State's AP Computer Science Exam: 29 African Americans, 21% Girls
by UCLA IDEA
Week of July 30-Aug. 3, 2012
In response to growing demands in the region, computer science has become the most popular major at Stanford University, "the intellectual heart of the Silicon Valley" (Oakland Tribune, Stanford Daily). Similarly, at UC Berkeley, electrical engineering and computer science are the top majors.
Stanford computer science professor Eric Roberts said the expansion of the program is good for both the university and the valley, which is home to Facebook, Google and hundreds of other technology corporations—large and small. "For years, the most common reaction I've gotten from industry leaders, both inside and outside the Valley, is that they love Stanford's program—but that we don't produce nearly enough graduates to meet the demand," Roberts said (Oakland Tribune).
While these elite institutions of higher learning are responding to changing market needs, the k-12 system is not keeping pace. Nationally, computer science is the only STEM (science, technology, engineering and mathematics) field that has seen a decrease in student participation in the last 20 years (Time). In California, less than 1 percent of all advanced placement exams taken in 2011 were in computer science. Moreover, student access to these courses is unequal and unrepresentative of the state's demographics. (See charts.)
According to College Board, which tracks AP exams, 3,101 students took the AP computer science exam in 2011. By comparison, about 35,000 students took AP government, 55,000 took U.S. history, and 58,500 students took English language. Of those who did take the computer science exam, 29 students were African American and only 21 percent were girls.
These low participation rates show that schools are failing to make STEM instruction interesting and/or accessible to a large majority of the state’s youth. Although young people are deeply engaged in using new technologies and digital media, like Facebook, Twitter and Instagram, they're not getting the kind of schooling that builds on those everyday experiences to be realized in STEM-related jobs and careers. UCLA’s Jane Margolis, who has researched computer access, points to the difference between merely having access and using it for powerful learning and life opportunities. "[T]hey're using it for communication, and that does not translate over to who is learning the computational thinking so they can create with technology," she said (Colorlines).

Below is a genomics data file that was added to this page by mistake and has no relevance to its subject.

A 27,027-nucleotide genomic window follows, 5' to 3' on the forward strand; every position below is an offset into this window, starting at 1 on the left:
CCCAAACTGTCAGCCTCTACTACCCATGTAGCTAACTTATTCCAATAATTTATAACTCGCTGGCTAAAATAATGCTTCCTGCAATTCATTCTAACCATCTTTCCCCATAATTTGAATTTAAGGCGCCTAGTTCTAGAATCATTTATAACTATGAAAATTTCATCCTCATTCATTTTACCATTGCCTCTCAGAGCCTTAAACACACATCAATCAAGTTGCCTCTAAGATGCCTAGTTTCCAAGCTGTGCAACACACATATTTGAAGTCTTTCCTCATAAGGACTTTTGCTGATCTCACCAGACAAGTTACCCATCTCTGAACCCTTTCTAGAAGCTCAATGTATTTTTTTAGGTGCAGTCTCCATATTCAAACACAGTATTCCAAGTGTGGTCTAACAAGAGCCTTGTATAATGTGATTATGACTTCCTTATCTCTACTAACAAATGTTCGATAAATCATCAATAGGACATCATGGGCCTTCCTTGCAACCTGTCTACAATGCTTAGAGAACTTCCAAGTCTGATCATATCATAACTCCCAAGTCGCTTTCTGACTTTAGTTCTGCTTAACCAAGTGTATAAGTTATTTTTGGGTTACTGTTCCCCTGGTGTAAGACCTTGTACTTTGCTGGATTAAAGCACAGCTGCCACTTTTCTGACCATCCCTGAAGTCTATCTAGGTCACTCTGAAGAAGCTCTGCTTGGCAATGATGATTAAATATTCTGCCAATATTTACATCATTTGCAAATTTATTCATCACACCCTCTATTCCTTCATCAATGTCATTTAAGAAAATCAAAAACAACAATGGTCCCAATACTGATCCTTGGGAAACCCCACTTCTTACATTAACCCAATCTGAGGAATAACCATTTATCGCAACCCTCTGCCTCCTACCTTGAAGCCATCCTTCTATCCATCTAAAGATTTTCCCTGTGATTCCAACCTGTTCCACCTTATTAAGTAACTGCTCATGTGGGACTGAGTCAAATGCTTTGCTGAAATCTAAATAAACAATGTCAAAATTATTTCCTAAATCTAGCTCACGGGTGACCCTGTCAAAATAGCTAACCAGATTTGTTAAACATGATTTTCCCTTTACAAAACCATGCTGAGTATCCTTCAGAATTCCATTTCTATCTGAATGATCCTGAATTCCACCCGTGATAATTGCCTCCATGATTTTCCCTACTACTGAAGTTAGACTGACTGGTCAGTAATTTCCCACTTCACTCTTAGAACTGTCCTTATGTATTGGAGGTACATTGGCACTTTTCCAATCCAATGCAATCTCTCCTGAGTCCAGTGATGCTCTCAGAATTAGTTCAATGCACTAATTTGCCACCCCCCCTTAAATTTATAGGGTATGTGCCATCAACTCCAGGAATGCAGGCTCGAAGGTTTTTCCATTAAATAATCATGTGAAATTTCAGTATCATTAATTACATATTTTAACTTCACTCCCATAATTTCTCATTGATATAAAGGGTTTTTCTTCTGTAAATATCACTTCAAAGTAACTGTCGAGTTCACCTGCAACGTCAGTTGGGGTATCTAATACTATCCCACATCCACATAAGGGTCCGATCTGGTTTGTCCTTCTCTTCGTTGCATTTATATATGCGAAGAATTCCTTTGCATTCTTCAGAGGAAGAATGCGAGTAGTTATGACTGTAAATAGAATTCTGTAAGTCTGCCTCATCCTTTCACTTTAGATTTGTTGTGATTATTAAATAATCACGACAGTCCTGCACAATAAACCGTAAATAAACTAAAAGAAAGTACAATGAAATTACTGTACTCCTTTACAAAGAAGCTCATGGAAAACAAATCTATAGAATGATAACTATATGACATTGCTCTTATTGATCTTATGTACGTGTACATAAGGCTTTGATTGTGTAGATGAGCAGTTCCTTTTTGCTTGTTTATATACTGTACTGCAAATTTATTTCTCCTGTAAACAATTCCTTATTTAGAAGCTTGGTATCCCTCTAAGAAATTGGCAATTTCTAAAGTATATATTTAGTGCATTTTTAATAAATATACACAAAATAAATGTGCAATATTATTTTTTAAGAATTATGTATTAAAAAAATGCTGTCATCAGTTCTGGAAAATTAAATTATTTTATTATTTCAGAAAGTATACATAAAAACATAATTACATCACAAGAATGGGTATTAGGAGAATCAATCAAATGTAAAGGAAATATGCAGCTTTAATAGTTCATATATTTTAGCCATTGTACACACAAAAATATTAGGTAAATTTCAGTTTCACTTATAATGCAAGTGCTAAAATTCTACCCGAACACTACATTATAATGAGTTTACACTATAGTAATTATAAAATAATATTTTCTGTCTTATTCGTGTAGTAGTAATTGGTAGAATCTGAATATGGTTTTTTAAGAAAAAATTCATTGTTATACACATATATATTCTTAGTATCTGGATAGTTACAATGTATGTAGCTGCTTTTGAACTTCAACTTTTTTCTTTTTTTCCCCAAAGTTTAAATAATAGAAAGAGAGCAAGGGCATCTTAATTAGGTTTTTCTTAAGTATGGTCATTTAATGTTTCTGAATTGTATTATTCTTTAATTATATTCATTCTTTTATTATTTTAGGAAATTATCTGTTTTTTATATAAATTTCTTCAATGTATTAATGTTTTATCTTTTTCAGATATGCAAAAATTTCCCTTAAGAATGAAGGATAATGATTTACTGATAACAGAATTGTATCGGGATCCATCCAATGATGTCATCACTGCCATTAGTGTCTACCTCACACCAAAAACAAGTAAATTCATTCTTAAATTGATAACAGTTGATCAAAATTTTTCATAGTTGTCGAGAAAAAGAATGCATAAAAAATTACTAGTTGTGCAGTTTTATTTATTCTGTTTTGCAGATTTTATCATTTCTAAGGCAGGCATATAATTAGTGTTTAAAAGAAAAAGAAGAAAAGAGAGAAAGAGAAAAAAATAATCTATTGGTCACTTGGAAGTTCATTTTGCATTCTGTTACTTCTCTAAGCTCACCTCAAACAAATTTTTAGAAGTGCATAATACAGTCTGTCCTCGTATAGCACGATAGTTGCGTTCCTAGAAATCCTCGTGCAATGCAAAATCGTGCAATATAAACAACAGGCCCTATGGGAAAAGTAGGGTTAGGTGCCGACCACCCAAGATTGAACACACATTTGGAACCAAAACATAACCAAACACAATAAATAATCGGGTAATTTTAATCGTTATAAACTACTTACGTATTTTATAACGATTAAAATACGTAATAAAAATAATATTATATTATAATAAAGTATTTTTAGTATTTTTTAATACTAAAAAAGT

Various reasons can explain the low numbers of high school students in advanced computer science courses. First, not all high schools offer those courses, and not all the courses are taught by well-prepared teachers who can make the subject engaging to students. Too few children in the earliest grades have access to computer and technology experiences, and they grow up avoiding or lacking encouragement for the coding-heavy curricula of advanced computer science courses.
Addressing all of these problems comprehensively is Exploring Computer Science (ECS), a “K-12/University partnership committed to democratizing computer science.” This collaboration between UCLA, Los Angeles Unified and the National Science Foundation is bringing powerful technology fundamentals to more than 2,000 students in part by teaching them to create computer games and websites, build robots, aggregate datasets using smartphones, and more. Education and policy leaders can look to ECS and other initiatives as models for extending the technological competence of students and, eventually, the workforce.
But the challenge goes even beyond providing learning opportunities such as early access, appropriate materials and facilities, more interesting curriculum and well-prepared teachers. Schools and the broader society must counteract generations of racial and gender bias that construct a limited vision of who produces knowledge—particularly in the sciences. Equipped with appropriate learning opportunities and informed by models, like Exploring Computer Science, public schools can fashion novel experiences and open attitudes to show the majority of today’s youth (girls and students of color) that “kids like me” can be computer scientists or engineers or just prepared to exploit technology in other jobs and professions.